Eddie Regan, PASS Training Consultant at BiP Solutions, said of this research:

The timing of the latest iGov Survey is quite appropriate, given the current uncertainty about Brexit and the continual questions about what impact it may or may not have on public procurement.

Early engagement, innovation and emerging new technologies all have a massive role to play in the future direction of public procurement. The public sector cannot afford to fall behind and this research highlights that whilst the sector is moving in the right direction, more does need to be done to upskill procurement teams and develop effective supplier relationships that deliver true value for all involvement in the procurement process, including and not forgetting, service users.’

Our report also reflects on our recent Procurex Events in Wales and Scotland and considers key ways take to get ahead if you are looking to tap into the local government marketplace, regardless of your prior experience of procurement.

To read the report in full, please access your personal copy here.

To find out more about our solutions, please visit: www.bipsolutions.com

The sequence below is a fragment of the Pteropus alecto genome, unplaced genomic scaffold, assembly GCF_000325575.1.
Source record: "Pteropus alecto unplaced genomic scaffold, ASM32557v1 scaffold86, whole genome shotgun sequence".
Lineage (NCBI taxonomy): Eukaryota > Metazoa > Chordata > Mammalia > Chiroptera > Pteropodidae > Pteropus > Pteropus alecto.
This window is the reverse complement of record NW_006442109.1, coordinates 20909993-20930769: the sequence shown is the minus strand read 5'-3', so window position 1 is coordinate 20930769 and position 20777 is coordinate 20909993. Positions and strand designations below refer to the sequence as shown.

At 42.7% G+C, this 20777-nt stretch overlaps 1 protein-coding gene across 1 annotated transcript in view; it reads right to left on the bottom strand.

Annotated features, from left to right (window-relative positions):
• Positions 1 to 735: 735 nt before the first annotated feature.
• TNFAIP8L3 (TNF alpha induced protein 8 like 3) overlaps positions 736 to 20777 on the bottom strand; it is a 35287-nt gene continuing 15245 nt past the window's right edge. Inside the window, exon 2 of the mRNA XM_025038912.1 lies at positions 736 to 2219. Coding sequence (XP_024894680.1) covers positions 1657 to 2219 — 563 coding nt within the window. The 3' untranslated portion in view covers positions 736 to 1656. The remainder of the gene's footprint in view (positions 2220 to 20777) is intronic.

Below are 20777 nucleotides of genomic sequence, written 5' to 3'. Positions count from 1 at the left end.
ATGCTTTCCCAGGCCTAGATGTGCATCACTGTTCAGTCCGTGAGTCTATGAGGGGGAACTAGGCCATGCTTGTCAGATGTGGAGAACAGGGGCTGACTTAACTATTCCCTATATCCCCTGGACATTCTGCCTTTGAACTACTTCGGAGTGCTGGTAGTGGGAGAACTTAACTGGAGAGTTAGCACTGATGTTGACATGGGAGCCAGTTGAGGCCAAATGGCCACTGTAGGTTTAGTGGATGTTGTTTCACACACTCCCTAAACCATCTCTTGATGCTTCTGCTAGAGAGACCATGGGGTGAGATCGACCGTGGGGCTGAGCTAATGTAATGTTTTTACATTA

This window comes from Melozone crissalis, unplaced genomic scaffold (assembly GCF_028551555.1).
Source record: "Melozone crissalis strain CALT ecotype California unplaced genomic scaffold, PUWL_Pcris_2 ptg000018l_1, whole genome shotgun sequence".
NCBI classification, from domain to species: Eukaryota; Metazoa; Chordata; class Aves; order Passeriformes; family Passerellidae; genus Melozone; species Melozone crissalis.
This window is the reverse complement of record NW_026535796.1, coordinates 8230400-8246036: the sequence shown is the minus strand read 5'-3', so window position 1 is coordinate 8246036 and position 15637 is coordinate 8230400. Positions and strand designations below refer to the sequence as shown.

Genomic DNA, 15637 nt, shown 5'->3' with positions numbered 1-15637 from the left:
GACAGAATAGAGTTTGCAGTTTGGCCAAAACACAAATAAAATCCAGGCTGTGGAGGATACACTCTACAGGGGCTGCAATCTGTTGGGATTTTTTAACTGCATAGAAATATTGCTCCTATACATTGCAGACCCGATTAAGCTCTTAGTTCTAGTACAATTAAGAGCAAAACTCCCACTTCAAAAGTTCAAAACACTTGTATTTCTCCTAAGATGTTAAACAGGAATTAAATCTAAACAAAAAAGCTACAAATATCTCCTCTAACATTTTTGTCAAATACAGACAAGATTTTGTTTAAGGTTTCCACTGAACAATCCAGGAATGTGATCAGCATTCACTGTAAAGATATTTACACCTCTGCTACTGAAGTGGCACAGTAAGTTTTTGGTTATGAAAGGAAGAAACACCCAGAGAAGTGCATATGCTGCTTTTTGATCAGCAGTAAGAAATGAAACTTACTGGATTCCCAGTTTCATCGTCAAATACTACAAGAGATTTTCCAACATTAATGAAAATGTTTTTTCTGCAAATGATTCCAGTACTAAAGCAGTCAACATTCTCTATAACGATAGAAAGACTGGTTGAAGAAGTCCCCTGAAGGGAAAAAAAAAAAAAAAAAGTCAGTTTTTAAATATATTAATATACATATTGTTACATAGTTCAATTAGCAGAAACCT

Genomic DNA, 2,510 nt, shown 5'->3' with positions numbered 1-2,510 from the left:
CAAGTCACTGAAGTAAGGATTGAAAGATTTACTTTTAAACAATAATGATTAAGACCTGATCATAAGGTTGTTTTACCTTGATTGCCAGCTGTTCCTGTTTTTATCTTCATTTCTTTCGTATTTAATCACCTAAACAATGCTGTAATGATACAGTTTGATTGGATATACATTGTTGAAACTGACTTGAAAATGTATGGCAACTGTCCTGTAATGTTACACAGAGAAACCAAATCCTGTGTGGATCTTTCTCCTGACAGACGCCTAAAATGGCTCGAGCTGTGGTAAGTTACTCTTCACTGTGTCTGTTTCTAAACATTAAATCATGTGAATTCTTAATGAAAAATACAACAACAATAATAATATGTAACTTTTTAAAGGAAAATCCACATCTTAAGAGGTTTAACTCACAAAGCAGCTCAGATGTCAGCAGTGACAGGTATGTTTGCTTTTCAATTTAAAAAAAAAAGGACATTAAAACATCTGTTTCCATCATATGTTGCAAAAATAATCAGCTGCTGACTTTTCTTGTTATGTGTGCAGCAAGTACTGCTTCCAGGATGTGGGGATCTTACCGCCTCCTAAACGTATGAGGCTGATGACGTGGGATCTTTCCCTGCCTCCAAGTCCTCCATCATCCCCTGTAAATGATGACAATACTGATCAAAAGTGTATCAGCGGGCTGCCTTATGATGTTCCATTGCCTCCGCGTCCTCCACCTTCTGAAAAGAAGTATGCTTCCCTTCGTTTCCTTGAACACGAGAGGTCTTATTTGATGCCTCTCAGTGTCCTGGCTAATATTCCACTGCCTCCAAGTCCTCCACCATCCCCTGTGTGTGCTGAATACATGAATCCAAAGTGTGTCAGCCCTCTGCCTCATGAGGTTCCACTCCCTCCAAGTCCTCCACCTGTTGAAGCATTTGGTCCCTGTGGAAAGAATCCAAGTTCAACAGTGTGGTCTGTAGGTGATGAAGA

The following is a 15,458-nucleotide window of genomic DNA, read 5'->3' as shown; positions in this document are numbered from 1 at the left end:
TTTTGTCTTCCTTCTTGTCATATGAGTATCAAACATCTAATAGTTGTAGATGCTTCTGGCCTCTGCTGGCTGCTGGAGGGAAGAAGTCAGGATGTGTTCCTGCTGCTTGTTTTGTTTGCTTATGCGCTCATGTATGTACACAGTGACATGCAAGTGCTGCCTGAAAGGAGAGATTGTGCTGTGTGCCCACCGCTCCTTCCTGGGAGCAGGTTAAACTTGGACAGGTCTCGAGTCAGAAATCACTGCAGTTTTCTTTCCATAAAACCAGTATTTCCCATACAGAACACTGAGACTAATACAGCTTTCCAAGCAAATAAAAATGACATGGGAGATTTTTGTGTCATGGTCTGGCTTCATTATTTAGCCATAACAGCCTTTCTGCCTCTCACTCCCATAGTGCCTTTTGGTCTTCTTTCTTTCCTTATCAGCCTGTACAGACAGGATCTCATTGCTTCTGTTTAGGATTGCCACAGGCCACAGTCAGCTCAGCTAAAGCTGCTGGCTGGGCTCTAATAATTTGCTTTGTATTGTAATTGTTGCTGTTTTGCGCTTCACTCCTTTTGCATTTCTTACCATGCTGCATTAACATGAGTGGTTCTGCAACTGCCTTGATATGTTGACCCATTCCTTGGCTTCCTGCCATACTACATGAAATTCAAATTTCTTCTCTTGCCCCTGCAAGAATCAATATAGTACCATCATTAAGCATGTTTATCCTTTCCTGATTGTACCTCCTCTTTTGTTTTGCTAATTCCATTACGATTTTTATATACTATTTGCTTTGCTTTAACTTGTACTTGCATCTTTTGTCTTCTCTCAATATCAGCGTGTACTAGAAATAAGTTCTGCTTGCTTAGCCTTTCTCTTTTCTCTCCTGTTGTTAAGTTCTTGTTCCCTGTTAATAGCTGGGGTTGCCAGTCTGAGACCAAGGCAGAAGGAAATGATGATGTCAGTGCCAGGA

Micro businesses register with new tender alerts service Supply2Gov

It has been over a week since we launched our new brand Supply2Gov. The tender alerts service for sole traders and micro businesses aims to make the public sector marketplace more accessible to smaller businesses.

Registration for the new service is currently free. If you want to find out more, we have all the details below.

Designed for micro and small businesses

Supply2Gov is a fresh and friendly brand that talks to micro and small businesses about the benefits of public procurement. Supply2Gov users can create new and lucrative revenue streams from the public sector supply chain.

With a modern look and feel, Supply2Gov can be a free and easy way for micro businesses to find more tender opportunities. Our application simplifies the whole registration process and presents an intuitive customer journey.

Flexible payment options

Completely new to the market, Supply2Gov tender alerts gives customers the option to ‘pay as they grow’, with a cost-effective monthly plan as well as a new biannual option.